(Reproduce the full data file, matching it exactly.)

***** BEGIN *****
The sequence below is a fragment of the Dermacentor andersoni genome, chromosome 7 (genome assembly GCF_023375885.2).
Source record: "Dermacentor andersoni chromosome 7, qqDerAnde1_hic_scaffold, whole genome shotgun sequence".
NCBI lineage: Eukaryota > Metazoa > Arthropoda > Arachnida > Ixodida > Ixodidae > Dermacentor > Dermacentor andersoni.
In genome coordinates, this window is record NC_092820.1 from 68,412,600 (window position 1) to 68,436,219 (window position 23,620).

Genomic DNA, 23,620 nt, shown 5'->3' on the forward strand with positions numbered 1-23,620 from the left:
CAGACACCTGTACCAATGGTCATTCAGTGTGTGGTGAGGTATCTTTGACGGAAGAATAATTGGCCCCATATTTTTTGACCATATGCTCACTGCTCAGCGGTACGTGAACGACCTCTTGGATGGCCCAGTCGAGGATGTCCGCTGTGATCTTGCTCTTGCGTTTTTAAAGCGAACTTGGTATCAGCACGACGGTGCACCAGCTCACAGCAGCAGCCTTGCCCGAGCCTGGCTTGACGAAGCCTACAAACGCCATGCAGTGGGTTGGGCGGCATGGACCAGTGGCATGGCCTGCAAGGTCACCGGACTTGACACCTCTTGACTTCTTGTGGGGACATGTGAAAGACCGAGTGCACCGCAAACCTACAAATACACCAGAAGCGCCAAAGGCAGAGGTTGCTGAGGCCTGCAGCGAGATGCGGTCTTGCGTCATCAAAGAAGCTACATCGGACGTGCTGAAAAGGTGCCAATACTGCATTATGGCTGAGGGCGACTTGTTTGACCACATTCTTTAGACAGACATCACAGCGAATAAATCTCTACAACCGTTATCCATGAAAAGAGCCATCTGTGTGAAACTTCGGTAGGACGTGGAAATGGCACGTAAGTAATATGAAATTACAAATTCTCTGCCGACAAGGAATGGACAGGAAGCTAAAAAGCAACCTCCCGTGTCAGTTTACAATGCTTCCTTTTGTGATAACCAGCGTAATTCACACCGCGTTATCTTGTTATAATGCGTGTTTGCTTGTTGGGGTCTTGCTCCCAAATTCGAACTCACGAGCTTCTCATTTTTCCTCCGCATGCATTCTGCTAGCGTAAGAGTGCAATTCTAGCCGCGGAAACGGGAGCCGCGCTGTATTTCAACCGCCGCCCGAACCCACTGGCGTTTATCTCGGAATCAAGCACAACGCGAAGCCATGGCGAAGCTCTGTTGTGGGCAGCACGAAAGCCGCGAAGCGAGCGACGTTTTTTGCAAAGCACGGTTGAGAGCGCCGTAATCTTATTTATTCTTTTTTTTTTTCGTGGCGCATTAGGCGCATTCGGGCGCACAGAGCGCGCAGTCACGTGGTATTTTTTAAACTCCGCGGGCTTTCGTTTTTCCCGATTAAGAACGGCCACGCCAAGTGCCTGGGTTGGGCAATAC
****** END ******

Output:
The sequence below is a fragment of the Dermacentor andersoni genome, chromosome 7 (genome assembly GCF_023375885.2).
Source record: "Dermacentor andersoni chromosome 7, qqDerAnde1_hic_scaffold, whole genome shotgun sequence".
NCBI lineage: Eukaryota > Metazoa > Arthropoda > Arachnida > Ixodida > Ixodidae > Dermacentor > Dermacentor andersoni.
In genome coordinates, this window is record NC_092820.1 from 68,412,600 (window position 1) to 68,436,219 (window position 23,620).

Genomic DNA, 23,620 nt, shown 5'->3' on the forward strand with positions numbered 1-23,620 from the left:
CAGACACCTGTACCAATGGTCATTCAGTGTGTGGTGAGGTATCTTTGACGGAAGAATAATTGGCCCCATATTTTTTGACCATATGCTCACTGCTCAGCGGTACGTGAACGACCTCTTGGATGGCCCAGTCGAGGATGTCCGCTGTGATCTTGCTCTTGCGTTTTTAAAGCGAACTTGGTATCAGCACGACGGTGCACCAGCTCACAGCAGCAGCCTTGCCCGAGCCTGGCTTGACGAAGCCTACAAACGCCATGCAGTGGGTTGGGCGGCATGGACCAGTGGCATGGCCTGCAAGGTCACCGGACTTGACACCTCTTGACTTCTTGTGGGGACATGTGAAAGACCGAGTGCACCGCAAACCTACAAATACACCAGAAGCGCCAAAGGCAGAGGTTGCTGAGGCCTGCAGCGAGATGCGGTCTTGCGTCATCAAAGAAGCTACATCGGACGTGCTGAAAAGGTGCCAATACTGCATTATGGCTGAGGGCGACTTGTTTGACCACATTCTTTAGACAGACATCACAGCGAATAAATCTCTACAACCGTTATCCATGAAAAGAGCCATCTGTGTGAAACTTCGGTAGGACGTGGAAATGGCACGTAAGTAATATGAAATTACAAATTCTCTGCCGACAAGGAATGGACAGGAAGCTAAAAAGCAACCTCCCGTGTCAGTTTACAATGCTTCCTTTTGTGATAACCAGCGTAATTCACACCGCGTTATCTTGTTATAATGCGTGTTTGCTTGTTGGGGTCTTGCTCCCAAATTCGAACTCACGAGCTTCTCATTTTTCCTCCGCATGCATTCTGCTAGCGTAAGAGTGCAATTCTAGCCGCGGAAACGGGAGCCGCGCTGTATTTCAACCGCCGCCCGAACCCACTGGCGTTTATCTCGGAATCAAGCACAACGCGAAGCCATGGCGAAGCTCTGTTGTGGGCAGCACGAAAGCCGCGAAGCGAGCGACGTTTTTTGCAAAGCACGGTTGAGAGCGCCGTAATCTTATTTATTCTTTTTTTTTTTCGTGGCGCATTAGGCGCATTCGGGCGCACAGAGCGCGCAGTCACGTGGTATTTTTTAAACTCCGCGGGCTTTCGTTTTTCCCGATTAAGAACGGCCACGCCAAGTGCCTGGGTTGGGCAATAC